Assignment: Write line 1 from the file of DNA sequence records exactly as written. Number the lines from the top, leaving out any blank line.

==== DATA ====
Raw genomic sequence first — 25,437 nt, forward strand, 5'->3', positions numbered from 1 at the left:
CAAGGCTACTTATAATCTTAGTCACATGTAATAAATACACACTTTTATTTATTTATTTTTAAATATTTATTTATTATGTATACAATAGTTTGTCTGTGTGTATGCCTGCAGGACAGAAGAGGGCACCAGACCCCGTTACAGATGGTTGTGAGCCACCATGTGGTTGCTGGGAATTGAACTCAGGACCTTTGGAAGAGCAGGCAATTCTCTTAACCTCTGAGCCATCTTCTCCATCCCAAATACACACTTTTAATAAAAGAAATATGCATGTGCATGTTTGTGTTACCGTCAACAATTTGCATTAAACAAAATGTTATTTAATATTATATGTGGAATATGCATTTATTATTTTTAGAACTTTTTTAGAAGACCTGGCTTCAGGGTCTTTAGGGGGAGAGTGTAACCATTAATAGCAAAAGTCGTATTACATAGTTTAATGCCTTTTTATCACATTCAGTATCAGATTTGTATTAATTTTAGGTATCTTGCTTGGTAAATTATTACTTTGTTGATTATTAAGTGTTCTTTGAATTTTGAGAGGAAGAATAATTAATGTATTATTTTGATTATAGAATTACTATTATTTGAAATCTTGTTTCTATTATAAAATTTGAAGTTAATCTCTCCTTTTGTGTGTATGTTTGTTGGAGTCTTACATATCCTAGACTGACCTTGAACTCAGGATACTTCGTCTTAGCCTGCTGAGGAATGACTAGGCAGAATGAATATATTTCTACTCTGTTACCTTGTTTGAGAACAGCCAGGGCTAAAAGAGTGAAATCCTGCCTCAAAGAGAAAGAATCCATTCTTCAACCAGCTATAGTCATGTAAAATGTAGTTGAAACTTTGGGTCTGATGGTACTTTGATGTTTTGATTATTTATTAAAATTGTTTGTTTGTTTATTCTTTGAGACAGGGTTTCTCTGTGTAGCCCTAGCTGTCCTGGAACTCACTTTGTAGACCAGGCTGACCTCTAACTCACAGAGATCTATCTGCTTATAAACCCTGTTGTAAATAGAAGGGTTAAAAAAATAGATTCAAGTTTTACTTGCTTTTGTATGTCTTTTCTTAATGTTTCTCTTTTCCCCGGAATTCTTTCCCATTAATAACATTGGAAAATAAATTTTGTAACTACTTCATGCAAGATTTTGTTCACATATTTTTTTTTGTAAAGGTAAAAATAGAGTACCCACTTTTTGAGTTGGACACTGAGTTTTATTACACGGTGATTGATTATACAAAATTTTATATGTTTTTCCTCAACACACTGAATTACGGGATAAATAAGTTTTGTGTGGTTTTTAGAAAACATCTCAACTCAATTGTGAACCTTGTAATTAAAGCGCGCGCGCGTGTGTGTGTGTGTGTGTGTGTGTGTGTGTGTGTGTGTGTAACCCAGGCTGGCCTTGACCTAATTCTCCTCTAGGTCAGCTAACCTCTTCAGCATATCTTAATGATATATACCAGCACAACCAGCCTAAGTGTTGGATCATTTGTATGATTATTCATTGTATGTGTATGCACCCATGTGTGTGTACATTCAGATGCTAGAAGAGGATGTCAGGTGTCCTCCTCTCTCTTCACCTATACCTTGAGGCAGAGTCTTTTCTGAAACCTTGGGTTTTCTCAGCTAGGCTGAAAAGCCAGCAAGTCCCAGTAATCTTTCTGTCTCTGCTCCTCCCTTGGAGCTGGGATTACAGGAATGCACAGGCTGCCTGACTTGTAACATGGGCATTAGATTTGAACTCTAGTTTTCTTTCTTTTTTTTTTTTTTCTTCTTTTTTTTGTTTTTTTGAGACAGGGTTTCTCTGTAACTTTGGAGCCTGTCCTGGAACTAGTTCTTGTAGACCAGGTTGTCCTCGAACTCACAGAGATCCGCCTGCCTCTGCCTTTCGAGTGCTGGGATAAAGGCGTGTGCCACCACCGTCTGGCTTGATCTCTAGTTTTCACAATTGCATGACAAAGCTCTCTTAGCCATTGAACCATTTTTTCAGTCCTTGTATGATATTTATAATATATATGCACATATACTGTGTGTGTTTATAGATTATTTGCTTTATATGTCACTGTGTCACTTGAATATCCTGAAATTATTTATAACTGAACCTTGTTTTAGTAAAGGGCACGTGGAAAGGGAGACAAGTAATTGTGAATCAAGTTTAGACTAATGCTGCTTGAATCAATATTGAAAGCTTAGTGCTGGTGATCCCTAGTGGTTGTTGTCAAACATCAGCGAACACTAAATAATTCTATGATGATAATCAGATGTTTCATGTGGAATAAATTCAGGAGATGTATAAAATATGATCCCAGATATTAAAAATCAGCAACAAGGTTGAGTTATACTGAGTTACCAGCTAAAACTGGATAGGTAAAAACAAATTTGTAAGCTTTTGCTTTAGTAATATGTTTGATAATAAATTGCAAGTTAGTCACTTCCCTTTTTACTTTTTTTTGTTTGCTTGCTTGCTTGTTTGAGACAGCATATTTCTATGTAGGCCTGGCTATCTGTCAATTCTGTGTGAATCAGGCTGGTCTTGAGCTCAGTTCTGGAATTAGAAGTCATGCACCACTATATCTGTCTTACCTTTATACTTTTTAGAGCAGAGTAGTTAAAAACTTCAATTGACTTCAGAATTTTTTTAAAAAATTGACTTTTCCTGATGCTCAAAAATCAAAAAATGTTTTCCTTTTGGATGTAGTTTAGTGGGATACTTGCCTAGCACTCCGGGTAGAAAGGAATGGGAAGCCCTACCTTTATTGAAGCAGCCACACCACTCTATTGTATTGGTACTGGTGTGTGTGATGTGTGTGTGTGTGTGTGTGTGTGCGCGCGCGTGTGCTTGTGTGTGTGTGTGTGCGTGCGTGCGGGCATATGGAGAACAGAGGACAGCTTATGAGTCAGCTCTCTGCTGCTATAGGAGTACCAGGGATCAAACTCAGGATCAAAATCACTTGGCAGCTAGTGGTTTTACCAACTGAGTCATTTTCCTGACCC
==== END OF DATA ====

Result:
Raw genomic sequence first — 25,437 nt, forward strand, 5'->3', positions numbered from 1 at the left: